Health Resources and Services Administration (HRSA), HHS.
Notice of noncompetitive program supplemental award.
HRSA will be issuing non-competitive supplemental grant funding to the University of Wisconsin, Laboratory of Hygiene, Madison, Wisconsin, under the Maternal Child and Health Bureau's Blood Lead Proficiency Testing Program. The University of Wisconsin will use these funds to initiate an orderly closeout of HRSA-funded activities which clearly fall within the purview of the Centers for Disease Control and Prevention's “Preventing Lead Poisoning in Young Children” initiative at their National Center for Environmental Health. This action will also accord the University of Wisconsin and the Center additional time to solicit recommendations from the CDC's Advisory Committee on Childhood Lead Poisoning Prevention with respect to future funding for this activity.
The Maternal and Child Health Bureau (MCHB) has continuously supported the National Blood Lead and Erythrocyte Protoprophyrin (EP) Proficiency Testing Program through the University of Wisconsin since 1988. Childhood lead poisoning is a well-characterized public health problem in Start Printed Page 160the U.S., and is unfortunately over-represented in minority, immigrant, and low socio-economic populations. The proper detection and treatment of lead poisoning relies entirely on the accurate and precise measurement of blood lead concentration. EP is utilized as an adjunct test to indicate the extent and duration of lead exposure, as well as the detection of iron deficiency, another pediatric health issue. Proficiency testing (PT) is a proven method for assuring and improving laboratory test accuracy. This program has cost-effectively provided monthly PT and other lab quality improvement tools to nearly 600 laboratories across the U.S. and beyond. Of note, the primary focus of the program over the last few years has been the integration of new and usually inexperienced participants into the program. An enrollment boom has been fueled by proliferation of the CLIA-waived LeadCare II point of care testing instrument. In the three years since its introduction, LeadCare II enrollment has grown from zero to 300 laboratories, comprising approximately 40 percent of all participants. Continued participation increases, and the fact that those increases are nearly totally comprised of LeadCare II users, represent both a public health success and a challenge for this program. Since its introduction in early 2007, over 300 of these laboratories have enrolled for PT, swelling program participation to 800 laboratories.End Preamble Start Supplemental Information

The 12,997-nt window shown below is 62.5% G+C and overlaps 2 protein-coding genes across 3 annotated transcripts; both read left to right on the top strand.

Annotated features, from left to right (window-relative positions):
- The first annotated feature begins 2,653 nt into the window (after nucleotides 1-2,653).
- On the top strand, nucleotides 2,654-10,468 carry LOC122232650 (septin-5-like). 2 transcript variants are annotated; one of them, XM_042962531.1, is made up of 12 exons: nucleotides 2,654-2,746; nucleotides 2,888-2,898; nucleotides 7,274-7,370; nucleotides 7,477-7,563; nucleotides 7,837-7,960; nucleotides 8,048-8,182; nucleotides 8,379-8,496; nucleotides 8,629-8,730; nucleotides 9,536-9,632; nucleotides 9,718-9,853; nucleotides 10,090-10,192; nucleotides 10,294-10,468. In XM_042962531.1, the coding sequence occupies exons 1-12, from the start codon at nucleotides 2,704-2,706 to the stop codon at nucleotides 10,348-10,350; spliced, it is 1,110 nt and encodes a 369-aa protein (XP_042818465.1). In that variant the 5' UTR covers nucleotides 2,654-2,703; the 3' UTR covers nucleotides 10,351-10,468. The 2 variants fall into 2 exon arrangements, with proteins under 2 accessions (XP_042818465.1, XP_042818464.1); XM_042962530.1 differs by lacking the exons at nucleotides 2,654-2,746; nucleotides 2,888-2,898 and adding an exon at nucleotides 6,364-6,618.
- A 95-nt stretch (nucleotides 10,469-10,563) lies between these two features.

Intended Recipients of the Award: University of Wisconsin, Laboratory of Hygiene, Madison, Wisconsin.
Amount of the Non-Competitive Supplemental Funding: $250,000.
CFDA Number: 93.110.
Proposed Project Period: January 1, 2008-October 31, 2011.
Justification for Exception to Competition:
The participation of large numbers of these labs in voluntary proficiency was by design, and represents a public health success by assuring blood lead screening accuracy where there would otherwise be no evaluation. Three factors contribute to this. First, is the HRSA support of this program, which has been increased to accommodate the additional labs.
This support allows laboratories to participate at no cost, a vital consideration for voluntary participants. The second factor is the effort of the NBLPT Program to integrate the new technology shortly after it became available, and collaboration with the manufacturer to promote participation. The third factor is that some States have initiated PT requirements, deeming this quality check of sufficient importance to mandate successful participation as a requisite for Medicaid reimbursement. This State-level action illustrates the importance of this PT participation, and may be the beginning of a trend that will serve to increase participation even more.
The University of Wisconsin will use these funds to initiate an orderly closeout of HRSA-funded activities which clearly falls within the purview of the Centers for Disease Control and Prevention's “Preventing Lead Poisoning in Young Children” initiative at their National Center for Environmental Health. This extension with funding will also accord the University of Wisconsin and the Center to solicit recommendations from the CDC's Advisory Committee on Childhood Lead Poisoning Prevention with respect to future funding for this activity.Start Further Info
FOR FURTHER INFORMATION CONTACT:
David Heppel, M.D., Director, Division of Child, Adolescent and Family Health, Maternal and Child Health Bureau, Health Resources and Services Administration, 5600 Fishers Lane, Room 18A-30, Rockville, MD 20857; 301-443-2250; email@example.com.Start Signature
Dated: December 23, 2010.
Mary K. Wakefield,
[FR Doc. 2010-33063 Filed 12-30-10; 8:45 am]
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